What I was most struck by was the fact that the Town Council had obviously decided not to take down and destroy the first incorrect plaque. They clearly felt that it was important to preserve it as a historical record of the Communist era. But the truth has eventually triumphed and is now clearly displayed for all to read. Much as many people would like to, especially Communist dictatorships, you cannot re-write history.

6 comments to Correcting History

  • Tim Taylor

    I agree with you that it is important that the council have preserved the original plaque, for although it is untrue in its statement of the facts about the liberation it reveals much about the nature of the Communist state. The ‘legitimacy’ of the Soviet puppet states of Eastern Europe was based on the idea that the Red Army had ‘liberated’ them from the Nazis – only, of course, to replace them with equally loathsome regimes.

    I wonder what the people of Klatovy made of the statement that they had been liberated by the Red Army, when, presumably, many of them would have remembered the Americans arriving. And of course the fact that Czechoslovakia was again ‘liberated’ from counter-revolutionary elements by the arrival of tanks in 1968.

    One is reminded of Orwell’s phrase that ‘He who controls the present, controls the past. He who controls the past, controls the future.’But it is not just in totalitarian states that this rewriting of history takes place. Hollywood has skewed the way many people have perceived history.

    The Western is perhaps the most obvious example, which until recently, suggested a history of the interaction between the indigenous peoples and the white colonialists which bore only the most fleeting of relationship to the facts. And don’t get British war veterans started on Hollywood movies about the Second World War in which you would be hard put to know that Britain had even been involved.This is not a state controlled attempt to alter history but in many ways its effect is just as invidious.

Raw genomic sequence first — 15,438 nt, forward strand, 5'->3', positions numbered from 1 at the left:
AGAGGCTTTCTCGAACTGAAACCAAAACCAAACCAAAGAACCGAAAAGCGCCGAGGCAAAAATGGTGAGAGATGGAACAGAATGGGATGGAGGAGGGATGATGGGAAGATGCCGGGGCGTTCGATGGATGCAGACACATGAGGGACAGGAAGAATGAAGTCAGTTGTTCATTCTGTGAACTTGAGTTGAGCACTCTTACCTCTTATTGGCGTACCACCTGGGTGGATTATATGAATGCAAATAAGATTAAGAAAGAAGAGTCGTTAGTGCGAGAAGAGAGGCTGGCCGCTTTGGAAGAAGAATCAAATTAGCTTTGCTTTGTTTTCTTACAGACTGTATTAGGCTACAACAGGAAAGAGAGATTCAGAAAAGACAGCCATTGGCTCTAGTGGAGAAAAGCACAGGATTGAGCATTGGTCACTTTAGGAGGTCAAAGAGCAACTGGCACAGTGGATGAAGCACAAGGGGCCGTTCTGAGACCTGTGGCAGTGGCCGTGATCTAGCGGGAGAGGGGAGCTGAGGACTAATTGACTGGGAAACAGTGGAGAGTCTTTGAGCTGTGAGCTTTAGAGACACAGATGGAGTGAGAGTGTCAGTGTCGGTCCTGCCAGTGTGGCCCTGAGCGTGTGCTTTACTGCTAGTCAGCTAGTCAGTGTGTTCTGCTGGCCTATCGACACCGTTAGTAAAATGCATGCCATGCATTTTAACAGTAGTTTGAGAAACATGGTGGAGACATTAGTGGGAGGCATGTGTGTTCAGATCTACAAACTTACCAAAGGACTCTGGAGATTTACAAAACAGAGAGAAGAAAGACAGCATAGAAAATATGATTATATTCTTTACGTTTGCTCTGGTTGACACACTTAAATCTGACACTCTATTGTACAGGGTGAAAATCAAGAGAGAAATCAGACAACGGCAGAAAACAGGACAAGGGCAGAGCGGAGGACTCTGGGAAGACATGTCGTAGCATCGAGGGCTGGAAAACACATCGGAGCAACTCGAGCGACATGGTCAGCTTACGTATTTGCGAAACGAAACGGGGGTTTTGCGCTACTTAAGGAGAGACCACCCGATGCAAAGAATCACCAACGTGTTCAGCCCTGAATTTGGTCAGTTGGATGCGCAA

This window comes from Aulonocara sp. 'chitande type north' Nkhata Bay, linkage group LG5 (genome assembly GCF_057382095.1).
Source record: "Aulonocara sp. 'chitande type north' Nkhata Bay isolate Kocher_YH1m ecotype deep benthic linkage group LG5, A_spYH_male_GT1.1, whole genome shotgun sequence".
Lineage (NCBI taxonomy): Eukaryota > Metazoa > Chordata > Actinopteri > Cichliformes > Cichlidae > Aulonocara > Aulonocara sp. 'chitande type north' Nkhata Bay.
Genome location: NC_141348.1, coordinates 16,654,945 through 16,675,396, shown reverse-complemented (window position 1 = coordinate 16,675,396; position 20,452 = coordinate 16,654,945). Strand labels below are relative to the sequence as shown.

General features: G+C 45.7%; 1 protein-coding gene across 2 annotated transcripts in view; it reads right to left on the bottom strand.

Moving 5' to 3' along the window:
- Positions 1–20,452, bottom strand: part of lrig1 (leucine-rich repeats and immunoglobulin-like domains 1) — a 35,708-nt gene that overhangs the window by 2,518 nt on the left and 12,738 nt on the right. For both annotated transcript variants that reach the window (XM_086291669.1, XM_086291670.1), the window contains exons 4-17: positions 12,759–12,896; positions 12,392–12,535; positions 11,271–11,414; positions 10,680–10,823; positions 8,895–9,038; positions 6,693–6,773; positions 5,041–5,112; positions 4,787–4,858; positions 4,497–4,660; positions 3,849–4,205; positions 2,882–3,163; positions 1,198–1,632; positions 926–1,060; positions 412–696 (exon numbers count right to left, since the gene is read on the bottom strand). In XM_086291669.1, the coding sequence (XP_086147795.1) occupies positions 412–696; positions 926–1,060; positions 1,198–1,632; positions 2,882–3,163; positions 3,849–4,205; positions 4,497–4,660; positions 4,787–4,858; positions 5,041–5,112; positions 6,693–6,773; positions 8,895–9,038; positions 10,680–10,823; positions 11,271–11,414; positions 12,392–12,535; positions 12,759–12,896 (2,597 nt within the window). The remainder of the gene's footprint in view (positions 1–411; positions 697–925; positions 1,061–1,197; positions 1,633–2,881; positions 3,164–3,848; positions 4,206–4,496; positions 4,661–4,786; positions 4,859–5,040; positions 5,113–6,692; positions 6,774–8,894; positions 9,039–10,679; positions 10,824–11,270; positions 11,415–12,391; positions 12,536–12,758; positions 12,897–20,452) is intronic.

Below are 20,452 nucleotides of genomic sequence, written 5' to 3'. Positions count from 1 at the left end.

Many thanks for the blog and congratulations on your first year.

  • Ricky

    Tim – Thank you for your most thoughtful comment.

    Of course the people of Western Bohemia knew all through the communist era, that it was the US Army, not the Soviet Red Army, that had liberated them from Nazi occupation. The Americans left behind much physical evidence such as military hardware, which was either damaged or not deemed worthwhile transporting back across the Atlantic. Thus US Army jeeps and the like were hidden away in farm buildings and garages and lovingly repaired and preserved, out of sight of the communist authorities.

    Since 1990, each year during the early part of May, the Czech owners of these WW2 US Army vehicles bring them out and drive them in parades through different Western Bohemian towns, celebrating the anniversary of their liberation from Nazi occupation. Some owners drive around quite regularly in them. I actually saw a US Army WW2 Jeep parked in the centre of Prague today!

    Your comments about how Hollywood has so easily skewed the way many people perceive history are extremely insightful and accurate. The former communist authorities in Central & Eastern Europe were not the only ones doing it during the last century!

    I’m glad you enjoy the blog. Please keep visiting and commenting!

  • Yep, my wife’s grandfather was proud to have met the Americans. No-one was fooled by the change of history – they even tried to teach it in schools 🙂
    Last weekend in Plzen and through the week there were all the old jeeps about – fun following halftracks through the little roads!

    Think in Zinkovy Castle they set up camp for some time at the end of WW2 – so around here in Nepomuk we know about them.

  • Ricky

    Hi Adrian – Many thanks for visiting my blog once more and leaving your comment. You did get a personal plug in this post as you have in one or two previous ones!

    An American member of my congregation missed Church last Sunday in order to be at one of the parades in Plzen to commemorate the 65th anniversary of the liberation of West Bohemia by the American forces in early May 1945. And the British Ambassador told me a few weeks ago that she has been invited to umteen wreath laying ceremonies in your part of the Czech Republic, to mark the 65th anniversary of liberation from the Nazis.

  • Mike Feit

    Thanks very much for your description of your stop in Klatovy and the correcting of historical distortions promoted by the Communist government of Czechoslovakia. My wife’s ancestors emigrated from Klatovy to America in the mid 19th century. Both of us had relatives in Gen. Patton’s Third Army who might have been involved in the liberation of Western Bohemia. We hope to travel to this region in the future.

  • Ricky

    Mike – With all those interesting associations, you certainly should travel and visit Western Bohemia. It is scenically beautiful and anyone with family connections or General Patton’s Third Army connections is made very welcome.